Tuesday, October 15, 2013

90. Lepcha (Róng) script

 Lepcha (Róng-Ríng)


According to Lepcha tradition, the Lepcha script was invented by the Lepcha scholar Thikúng Men Salóng sometime during the 17th century. The inventor of the script was probably inspired by Buddhist missionaries. Another theory is that the script developed during the early years of the 18th century.
Today the Lepcha script is used in newspapers, magazines, textbooks, collections of poetry, prose and plays.

Notable features

  • Type of writing system: syllabic alphabet - each letter has an inherent vowel /a/. Other vowels are indicated using diacritics. When vowels appear on their own or at the beginning of a syllable, separate letters are used to write them.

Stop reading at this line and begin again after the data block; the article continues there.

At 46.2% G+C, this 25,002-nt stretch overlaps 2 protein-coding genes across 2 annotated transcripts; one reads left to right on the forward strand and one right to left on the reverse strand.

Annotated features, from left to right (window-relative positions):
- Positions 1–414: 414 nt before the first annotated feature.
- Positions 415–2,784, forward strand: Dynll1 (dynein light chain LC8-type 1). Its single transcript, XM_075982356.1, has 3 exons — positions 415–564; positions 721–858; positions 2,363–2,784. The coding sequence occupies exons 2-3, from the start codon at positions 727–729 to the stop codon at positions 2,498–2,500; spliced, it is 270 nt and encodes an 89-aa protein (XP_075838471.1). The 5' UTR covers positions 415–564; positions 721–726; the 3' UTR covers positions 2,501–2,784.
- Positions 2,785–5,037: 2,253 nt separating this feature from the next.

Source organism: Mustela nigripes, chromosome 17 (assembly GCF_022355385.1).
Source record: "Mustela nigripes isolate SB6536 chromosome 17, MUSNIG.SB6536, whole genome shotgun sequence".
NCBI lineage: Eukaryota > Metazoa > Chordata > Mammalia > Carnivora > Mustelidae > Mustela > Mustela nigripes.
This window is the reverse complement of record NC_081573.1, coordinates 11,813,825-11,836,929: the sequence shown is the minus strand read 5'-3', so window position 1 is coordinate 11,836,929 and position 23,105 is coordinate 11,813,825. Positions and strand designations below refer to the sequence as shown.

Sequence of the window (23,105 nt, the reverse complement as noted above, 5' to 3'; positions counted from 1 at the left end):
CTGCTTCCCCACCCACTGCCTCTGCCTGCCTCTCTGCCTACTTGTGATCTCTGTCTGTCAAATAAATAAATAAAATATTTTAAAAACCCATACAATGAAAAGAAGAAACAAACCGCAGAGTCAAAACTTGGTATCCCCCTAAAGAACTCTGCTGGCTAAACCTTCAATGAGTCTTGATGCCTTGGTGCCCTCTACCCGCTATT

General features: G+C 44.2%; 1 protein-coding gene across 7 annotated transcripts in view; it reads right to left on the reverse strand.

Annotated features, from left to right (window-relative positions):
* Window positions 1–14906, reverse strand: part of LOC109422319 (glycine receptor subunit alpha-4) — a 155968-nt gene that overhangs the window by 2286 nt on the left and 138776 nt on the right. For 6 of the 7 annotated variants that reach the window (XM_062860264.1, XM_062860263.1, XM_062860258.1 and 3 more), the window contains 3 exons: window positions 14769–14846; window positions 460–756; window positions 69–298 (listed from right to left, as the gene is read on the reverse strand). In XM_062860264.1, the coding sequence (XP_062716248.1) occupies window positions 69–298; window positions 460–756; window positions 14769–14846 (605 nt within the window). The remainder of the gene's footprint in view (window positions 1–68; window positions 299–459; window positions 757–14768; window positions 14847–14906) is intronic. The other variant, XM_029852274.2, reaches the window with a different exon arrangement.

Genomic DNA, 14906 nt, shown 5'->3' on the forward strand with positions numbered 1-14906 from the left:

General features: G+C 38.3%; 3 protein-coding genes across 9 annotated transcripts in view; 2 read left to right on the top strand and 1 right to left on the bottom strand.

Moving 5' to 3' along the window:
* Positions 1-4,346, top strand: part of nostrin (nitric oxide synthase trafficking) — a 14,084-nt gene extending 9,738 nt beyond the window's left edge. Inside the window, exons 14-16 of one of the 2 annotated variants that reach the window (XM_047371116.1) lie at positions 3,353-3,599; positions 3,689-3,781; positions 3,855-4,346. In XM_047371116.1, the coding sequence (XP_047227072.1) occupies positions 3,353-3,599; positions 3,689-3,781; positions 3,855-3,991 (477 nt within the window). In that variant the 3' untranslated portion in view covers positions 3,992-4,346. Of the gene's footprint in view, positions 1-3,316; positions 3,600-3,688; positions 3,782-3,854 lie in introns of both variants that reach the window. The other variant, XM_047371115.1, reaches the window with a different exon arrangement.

• Vowels can be used either at the beginning or end of a syllable. Consonants can all be used at the beginning of a syllable. Only some of them appear in syllable-final position and are written with special diacritics when they do.
  • Direction of writing: left to right in horizontal lines and there are spaces between words.

Used to write:

Lepcha (Róng-Ríng), a Tibeto-Burman language spoken by about 65,00 people in the Indian states of Sikkim, West Bengal and Kalimpong, and also in Nepal and Bhutan.

Lepcha (Róng) script


Lepcha consonants

Vowel diacritics and final consonant diacritics

Lepcha vowel diacritics and final consonants diacritics


Lepcha numerals

Sample text

Sample text in Lepcha
The Lepcha font used on this page was created by Jason Glavy
Thanks to Heleen Plaisier for help with the information on this page.


Information about the Lepcha (Róng) language and culture
Online Lepcha dictionary
Lepcha fonts


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